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Push-Button Professionalism: The origin and evolution of the role of professional music critics

If you write on the internet, you’re blogging. There’s an indissoluble link between the two terms – if you have an opinion and have the means to publish on the internet, you are elevated into the “blogosphere” of online opinion. One can blog on virtually any subject they wish, including rock music. These bloggers offer music criticism with lighting fast rapidity and in some cases, keener cultural and intellectual insight compared with academically trained, and establishment-oriented “professionals.” Is there much truth to the charge of popular music academic Don McLeese when he asks:

"[C]ritical writing about pop music has grown steadily more irrelevant. . . . Pinning the entire rap on the Internet allows music critics to dodge some painful but necessary questions. How should journalists illuminate the zeitgeist at a moment when the dominant cultural narrative is that there is no dominant cultural narrative? Do critics have any special license to serve as pop music’s cultural interlocutors when anyone with an Internet connection can attempt to do the same thing? In other words: if anyone can make pop music and anyone can be a pop-music critic, do we really need professional critics to tell us what it all means?"[1]

If we can curate to our own exacting tastes, access music from a variety of sources and similarly the criticism – how can one delineate between “cultural interlocutor,” loud-mouth blogger or publicist shill? How did we end up at this (non-)critical juncture in the first place?


Music criticism and journalism lends meaning to the subculture or “communities of consumers” as they may be viewed and as an extension of itself. The bands characterizing themselves as artists address their fans through the “interlocutor” or interpreter of critic and rock journalist. However, the force of community building is at tension with the forces of commodification as rock journalism derives its revenue through label advertising in order to sell their own cultural product. Labels seek to reach their markets through magazines. Then we must determine the initial impulse for music writers to start writing about this subject as well.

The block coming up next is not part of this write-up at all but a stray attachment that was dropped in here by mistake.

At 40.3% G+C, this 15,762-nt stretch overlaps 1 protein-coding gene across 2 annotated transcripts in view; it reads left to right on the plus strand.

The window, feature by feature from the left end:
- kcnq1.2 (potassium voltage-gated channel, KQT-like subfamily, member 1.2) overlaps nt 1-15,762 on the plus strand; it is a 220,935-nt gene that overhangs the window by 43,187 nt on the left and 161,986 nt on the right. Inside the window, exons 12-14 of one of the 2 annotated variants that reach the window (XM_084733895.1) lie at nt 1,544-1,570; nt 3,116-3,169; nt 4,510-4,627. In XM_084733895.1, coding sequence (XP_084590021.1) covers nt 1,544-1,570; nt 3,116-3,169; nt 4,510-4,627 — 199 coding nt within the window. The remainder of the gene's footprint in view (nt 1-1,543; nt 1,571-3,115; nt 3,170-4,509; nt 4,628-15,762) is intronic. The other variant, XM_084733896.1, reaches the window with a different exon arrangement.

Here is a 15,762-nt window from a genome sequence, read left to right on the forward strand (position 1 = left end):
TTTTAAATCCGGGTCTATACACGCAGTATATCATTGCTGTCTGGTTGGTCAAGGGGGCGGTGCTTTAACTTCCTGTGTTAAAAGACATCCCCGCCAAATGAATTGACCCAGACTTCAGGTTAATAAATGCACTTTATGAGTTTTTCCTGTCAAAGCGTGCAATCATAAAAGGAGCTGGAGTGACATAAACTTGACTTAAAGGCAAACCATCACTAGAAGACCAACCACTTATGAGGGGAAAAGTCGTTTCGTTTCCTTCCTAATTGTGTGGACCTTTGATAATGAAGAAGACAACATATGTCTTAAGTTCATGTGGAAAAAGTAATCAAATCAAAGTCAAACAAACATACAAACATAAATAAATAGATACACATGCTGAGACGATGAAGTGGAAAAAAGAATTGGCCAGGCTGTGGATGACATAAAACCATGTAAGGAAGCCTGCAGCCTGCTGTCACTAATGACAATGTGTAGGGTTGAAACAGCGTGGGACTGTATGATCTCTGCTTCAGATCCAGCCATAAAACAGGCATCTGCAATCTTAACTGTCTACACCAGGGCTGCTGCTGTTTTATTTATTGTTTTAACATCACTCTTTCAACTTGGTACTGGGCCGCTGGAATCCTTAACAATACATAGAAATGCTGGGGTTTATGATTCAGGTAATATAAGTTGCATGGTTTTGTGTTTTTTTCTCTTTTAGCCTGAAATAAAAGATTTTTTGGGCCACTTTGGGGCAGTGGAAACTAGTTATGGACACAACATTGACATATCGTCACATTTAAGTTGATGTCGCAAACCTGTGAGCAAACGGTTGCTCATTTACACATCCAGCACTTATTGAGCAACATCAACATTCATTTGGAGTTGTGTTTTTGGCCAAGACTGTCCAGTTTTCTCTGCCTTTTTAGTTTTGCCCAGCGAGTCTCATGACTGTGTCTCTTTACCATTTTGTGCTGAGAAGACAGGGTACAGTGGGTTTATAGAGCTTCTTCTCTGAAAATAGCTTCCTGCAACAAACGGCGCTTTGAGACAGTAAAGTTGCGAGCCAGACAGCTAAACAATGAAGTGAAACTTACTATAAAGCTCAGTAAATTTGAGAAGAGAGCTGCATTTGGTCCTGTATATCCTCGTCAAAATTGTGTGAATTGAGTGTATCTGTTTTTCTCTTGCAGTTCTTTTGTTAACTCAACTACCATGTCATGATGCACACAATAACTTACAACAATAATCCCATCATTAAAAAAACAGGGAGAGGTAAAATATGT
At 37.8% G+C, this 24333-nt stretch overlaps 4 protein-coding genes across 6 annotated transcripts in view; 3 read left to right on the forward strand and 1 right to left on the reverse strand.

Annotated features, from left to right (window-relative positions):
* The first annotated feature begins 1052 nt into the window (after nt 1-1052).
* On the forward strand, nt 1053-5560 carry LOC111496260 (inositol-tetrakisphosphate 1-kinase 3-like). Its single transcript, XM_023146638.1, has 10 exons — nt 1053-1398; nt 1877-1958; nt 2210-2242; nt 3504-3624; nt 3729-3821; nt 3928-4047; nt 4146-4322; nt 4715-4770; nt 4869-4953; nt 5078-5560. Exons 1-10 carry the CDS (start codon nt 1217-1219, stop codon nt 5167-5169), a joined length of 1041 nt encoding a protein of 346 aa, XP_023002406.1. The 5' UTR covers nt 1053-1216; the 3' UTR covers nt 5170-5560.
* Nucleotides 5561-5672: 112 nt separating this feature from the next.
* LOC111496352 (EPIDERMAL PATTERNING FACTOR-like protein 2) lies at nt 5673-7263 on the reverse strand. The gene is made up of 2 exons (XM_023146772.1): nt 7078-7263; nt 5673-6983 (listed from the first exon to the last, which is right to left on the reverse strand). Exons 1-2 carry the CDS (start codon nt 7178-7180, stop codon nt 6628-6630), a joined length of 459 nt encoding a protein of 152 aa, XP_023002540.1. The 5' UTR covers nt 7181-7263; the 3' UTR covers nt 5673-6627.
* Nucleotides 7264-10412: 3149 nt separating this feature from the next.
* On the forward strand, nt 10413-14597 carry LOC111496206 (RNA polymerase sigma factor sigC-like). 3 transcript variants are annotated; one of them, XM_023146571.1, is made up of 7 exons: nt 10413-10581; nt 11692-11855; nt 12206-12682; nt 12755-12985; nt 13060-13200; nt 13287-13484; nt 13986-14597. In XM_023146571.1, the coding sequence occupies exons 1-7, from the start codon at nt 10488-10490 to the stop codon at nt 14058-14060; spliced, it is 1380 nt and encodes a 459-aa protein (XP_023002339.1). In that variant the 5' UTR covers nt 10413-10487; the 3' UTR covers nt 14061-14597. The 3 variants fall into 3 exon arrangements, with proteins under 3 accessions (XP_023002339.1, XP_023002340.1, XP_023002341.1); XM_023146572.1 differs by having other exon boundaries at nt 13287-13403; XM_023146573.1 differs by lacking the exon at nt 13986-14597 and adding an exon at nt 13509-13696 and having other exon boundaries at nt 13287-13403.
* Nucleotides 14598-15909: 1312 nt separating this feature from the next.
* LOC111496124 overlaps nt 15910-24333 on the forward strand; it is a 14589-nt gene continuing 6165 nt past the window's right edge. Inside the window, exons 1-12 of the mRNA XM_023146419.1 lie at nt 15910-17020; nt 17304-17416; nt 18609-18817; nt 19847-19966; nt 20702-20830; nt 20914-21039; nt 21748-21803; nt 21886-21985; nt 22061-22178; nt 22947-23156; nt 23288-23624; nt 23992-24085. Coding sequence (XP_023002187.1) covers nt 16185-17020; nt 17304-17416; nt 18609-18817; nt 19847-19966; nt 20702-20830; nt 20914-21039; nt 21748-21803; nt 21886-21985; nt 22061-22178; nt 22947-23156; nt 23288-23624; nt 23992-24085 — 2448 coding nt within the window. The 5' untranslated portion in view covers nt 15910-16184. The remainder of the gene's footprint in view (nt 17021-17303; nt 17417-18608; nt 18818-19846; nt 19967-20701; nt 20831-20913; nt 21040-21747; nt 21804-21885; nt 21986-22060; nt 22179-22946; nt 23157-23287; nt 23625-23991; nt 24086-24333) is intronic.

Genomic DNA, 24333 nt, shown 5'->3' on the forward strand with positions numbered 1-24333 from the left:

Charlie Gillett of the underground magazine Rock File wrote in 1972 that “records are the reason most of the journalists are [writers], which is often as frustrating to them as it is to the readers who have to plough through their copy. Records are bait and currency for the rock 'n' roll journalist; he gets ‘review copies,’ free from the record companies, keeps those he likes, and sells or trades off what he doesn't want.” But in 2011 a “music critic” (as defined as someone who actively writes about music with some degree of critical positioning) can download an album, perhaps before its release date and write a review with as much import as a piece written by a critic that works within the traditional structures of the industry and is recognized by others in the subculture as such.

Of course, back in the 1960s and 70s the media ecology of the music marketplace was firmly in the grasp of the music industry. Record labels and their holding companies controlled the means of reproduction (vinyl records, 8-tracks etc.) and how these products were manufactured and sold. Similarly, music magazines controlled the sphere of criticism and music news reporting. In the time of Gillett, Roxon and Bangs, music critics were handed records by publicists or editors and encouraged, “bribed” or ordered to write about what they heard or were charged with finding new sounds or emerging trends in music-centric subcultures. In some cases, these journalists almost uncritically championed styles they favored.